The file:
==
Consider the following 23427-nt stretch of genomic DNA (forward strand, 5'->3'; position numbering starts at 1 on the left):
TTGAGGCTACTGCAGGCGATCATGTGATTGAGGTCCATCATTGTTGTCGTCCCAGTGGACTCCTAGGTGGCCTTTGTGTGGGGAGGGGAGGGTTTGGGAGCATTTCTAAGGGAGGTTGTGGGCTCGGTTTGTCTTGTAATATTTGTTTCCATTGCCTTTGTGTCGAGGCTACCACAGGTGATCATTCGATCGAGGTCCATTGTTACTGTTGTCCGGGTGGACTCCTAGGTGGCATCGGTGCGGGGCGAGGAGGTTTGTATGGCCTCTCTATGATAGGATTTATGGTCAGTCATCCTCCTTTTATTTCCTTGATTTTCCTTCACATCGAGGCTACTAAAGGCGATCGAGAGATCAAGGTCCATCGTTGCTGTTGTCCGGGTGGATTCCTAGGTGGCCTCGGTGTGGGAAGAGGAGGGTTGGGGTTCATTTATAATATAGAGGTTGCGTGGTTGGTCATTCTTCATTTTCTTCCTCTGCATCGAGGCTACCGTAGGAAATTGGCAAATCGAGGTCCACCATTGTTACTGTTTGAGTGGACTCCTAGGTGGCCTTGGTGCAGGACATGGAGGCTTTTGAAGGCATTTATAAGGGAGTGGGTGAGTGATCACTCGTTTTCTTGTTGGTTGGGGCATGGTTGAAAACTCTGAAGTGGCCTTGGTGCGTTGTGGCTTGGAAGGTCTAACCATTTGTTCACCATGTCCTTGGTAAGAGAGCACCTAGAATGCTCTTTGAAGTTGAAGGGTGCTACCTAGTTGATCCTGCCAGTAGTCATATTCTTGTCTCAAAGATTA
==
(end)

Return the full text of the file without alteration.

Consider the following 23427-nt stretch of genomic DNA (forward strand, 5'->3'; position numbering starts at 1 on the left):
TTGAGGCTACTGCAGGCGATCATGTGATTGAGGTCCATCATTGTTGTCGTCCCAGTGGACTCCTAGGTGGCCTTTGTGTGGGGAGGGGAGGGTTTGGGAGCATTTCTAAGGGAGGTTGTGGGCTCGGTTTGTCTTGTAATATTTGTTTCCATTGCCTTTGTGTCGAGGCTACCACAGGTGATCATTCGATCGAGGTCCATTGTTACTGTTGTCCGGGTGGACTCCTAGGTGGCATCGGTGCGGGGCGAGGAGGTTTGTATGGCCTCTCTATGATAGGATTTATGGTCAGTCATCCTCCTTTTATTTCCTTGATTTTCCTTCACATCGAGGCTACTAAAGGCGATCGAGAGATCAAGGTCCATCGTTGCTGTTGTCCGGGTGGATTCCTAGGTGGCCTCGGTGTGGGAAGAGGAGGGTTGGGGTTCATTTATAATATAGAGGTTGCGTGGTTGGTCATTCTTCATTTTCTTCCTCTGCATCGAGGCTACCGTAGGAAATTGGCAAATCGAGGTCCACCATTGTTACTGTTTGAGTGGACTCCTAGGTGGCCTTGGTGCAGGACATGGAGGCTTTTGAAGGCATTTATAAGGGAGTGGGTGAGTGATCACTCGTTTTCTTGTTGGTTGGGGCATGGTTGAAAACTCTGAAGTGGCCTTGGTGCGTTGTGGCTTGGAAGGTCTAACCATTTGTTCACCATGTCCTTGGTAAGAGAGCACCTAGAATGCTCTTTGAAGTTGAAGGGTGCTACCTAGTTGATCCTGCCAGTAGTCATATTCTTGTCTCAAAGATTA